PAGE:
GOSHEN, Ind. — Folks sometimes become concerned when they notice strange gray-green patches on the trunk or branches of a tree. Should the growths be removed? Is the plant in trouble?
These growths are known as lichens. They are unusual because they are made of two completely different organisms. Most of the lichen is composed of a fungus. But living among the tightly packed threads of the fungus are cells of an alga. These two organisms live together and form the lichen structure.
Lichen does not resemble either the fungus or the alga growing alone. Two organisms that exist together, each providing some benefit to the other, are called symbionts. The job of the alga is to provide food. As a green plant, it’s able to use sunlight to make food for the fungus as well as itself. The fungus holds up its end of the arrangement by obtaining water and minerals for itself and the alga and by protecting the algal cells.
Lichens are common on trees because the bark provides a nice place to gather sunlight and grow. They do not feed on the tree or harm it in any way. Lichens sometimes grow profusely on dead branches or trees, raising suspicion that they cause disease. The reason they grow so well on these leafless branches is because they are fully exposed to the sunlight.
Many people say they have never noticed lichens before. That may be in part because lichens are extremely sensitive to air pollution. Back in the 1960’s, it was more difficult to find lichens. Since then, we have become more aware of environmental issues, and lichens are making a comeback. When there are too many harmful substances in the air, lichens die.
Lichens will grow on almost any stable and sunny surface. Besides tree trunks, other common lichen habitats include rocks, tombstones, soil and on the tundra. We have growing on the air conditioner at my office, and the kids slide in our backyard.
Lichens are tough organisms, able to survive hot or cold temperatures and able to survive with little moisture. They often grow in spots that are too harsh for most other organisms. Lichens grow very slowly, usually just a fraction of an inch per year. The lichens commonly found on trees tend to be circular and are scattered on the bark. Each lichen body is usually several inches or less in diameter, but as they grow together, large areas of a tree trunk can be covered.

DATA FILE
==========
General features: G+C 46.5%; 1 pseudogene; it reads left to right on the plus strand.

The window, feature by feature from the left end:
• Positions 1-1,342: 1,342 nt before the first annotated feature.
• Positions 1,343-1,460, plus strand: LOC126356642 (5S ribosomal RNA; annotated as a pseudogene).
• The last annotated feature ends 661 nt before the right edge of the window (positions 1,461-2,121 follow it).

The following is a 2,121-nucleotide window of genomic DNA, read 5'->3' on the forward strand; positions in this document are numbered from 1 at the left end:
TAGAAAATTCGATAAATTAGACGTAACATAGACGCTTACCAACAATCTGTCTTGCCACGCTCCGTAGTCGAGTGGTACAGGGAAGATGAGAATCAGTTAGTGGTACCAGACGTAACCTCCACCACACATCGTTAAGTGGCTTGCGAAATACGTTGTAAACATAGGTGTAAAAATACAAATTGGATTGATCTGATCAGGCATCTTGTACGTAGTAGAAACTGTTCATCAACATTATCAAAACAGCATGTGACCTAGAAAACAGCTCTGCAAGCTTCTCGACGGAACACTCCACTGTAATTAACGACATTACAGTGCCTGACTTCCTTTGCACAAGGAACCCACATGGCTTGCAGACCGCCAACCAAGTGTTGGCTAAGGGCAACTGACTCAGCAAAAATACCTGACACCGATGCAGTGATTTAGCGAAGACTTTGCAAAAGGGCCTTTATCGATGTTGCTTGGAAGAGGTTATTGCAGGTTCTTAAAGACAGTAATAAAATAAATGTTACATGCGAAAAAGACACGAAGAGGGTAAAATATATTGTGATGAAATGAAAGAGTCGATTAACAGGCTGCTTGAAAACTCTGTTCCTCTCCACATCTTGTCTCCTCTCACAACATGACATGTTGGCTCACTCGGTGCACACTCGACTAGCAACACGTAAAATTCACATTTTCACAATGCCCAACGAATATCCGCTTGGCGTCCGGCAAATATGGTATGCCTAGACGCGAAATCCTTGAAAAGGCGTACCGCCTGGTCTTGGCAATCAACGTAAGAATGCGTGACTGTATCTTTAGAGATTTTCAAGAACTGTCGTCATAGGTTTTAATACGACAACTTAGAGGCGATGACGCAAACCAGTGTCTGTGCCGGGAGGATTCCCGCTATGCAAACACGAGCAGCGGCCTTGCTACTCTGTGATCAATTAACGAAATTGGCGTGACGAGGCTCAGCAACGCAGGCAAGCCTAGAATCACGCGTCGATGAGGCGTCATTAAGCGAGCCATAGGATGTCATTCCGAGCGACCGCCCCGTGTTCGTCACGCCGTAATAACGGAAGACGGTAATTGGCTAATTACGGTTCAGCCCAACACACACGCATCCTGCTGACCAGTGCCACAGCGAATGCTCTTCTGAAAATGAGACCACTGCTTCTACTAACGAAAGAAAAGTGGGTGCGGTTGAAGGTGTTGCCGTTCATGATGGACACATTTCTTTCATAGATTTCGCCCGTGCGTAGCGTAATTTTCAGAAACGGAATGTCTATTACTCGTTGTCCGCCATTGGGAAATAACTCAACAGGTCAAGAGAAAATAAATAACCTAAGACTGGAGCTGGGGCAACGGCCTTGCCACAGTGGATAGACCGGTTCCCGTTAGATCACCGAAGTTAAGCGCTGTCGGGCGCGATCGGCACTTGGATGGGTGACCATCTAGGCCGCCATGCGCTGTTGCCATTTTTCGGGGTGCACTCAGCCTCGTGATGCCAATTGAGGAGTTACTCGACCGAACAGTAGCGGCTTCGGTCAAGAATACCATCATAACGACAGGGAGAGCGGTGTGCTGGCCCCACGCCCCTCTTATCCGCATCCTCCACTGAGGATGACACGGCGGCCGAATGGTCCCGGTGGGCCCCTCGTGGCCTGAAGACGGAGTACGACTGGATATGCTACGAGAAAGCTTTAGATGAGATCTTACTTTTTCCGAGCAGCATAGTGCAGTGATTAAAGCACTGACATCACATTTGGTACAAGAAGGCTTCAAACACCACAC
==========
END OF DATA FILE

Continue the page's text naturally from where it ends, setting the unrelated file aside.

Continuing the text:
Lichens reproduce by packaging clusters of algal cells in fungal threads. These structures break off and can be blown by wind, moved by water, or transported on insects or animals. If they end up in a suitable spot, new lichens are formed.
Scientists have identified as many as 20,000 different kinds of lichens. The color and growth habit are used to identify and classify lichens. Foliose lichens are gray-green and commonly found on trees. They have slightly raised, leaf like lobes. When moistened, they become somewhat rubbery and can be removed. Crustose lichens are colorful and commonly found tightly clutching rocks or tombstones. Some are a bright orange or yellow. Squamulose lichens are a less common form made of flattened, pebble-like units.
Besides being fascinating in their own right, lichens serve other functions in nature. They provide homes for a number of insects. Lichens are a part of the diet for animals such as caribou, mountain goats and deer. More than 50 species of birds use lichens in their nests.
People have learned to use lichens in a number of ways also. Some lichens are edible, others are used in making antibiotics, and many can be used in making dyes that range in color from warm brown to brilliant violet. Rocks with lichen growth are popular choices for rock gardens.
The moral of the story is that lichens are a good thing, not a sign that your tree is infected. Do not try to power wash them off the tree; you are likely to blow the bark off the tree and cause real harm. Likewise, do not spray bleach or pesticides on the tree bark in some effort to remove lichens.
Want to know more about lichens? If you’re curious about lichens and want to learn more, a good place to start is with the American Bryological and Lichenological Society at http://www.abls.org/
— Jeff Burbrink, Extension Educator, Purdue Extension Elkhart County
For more articles out of Indiana, click here.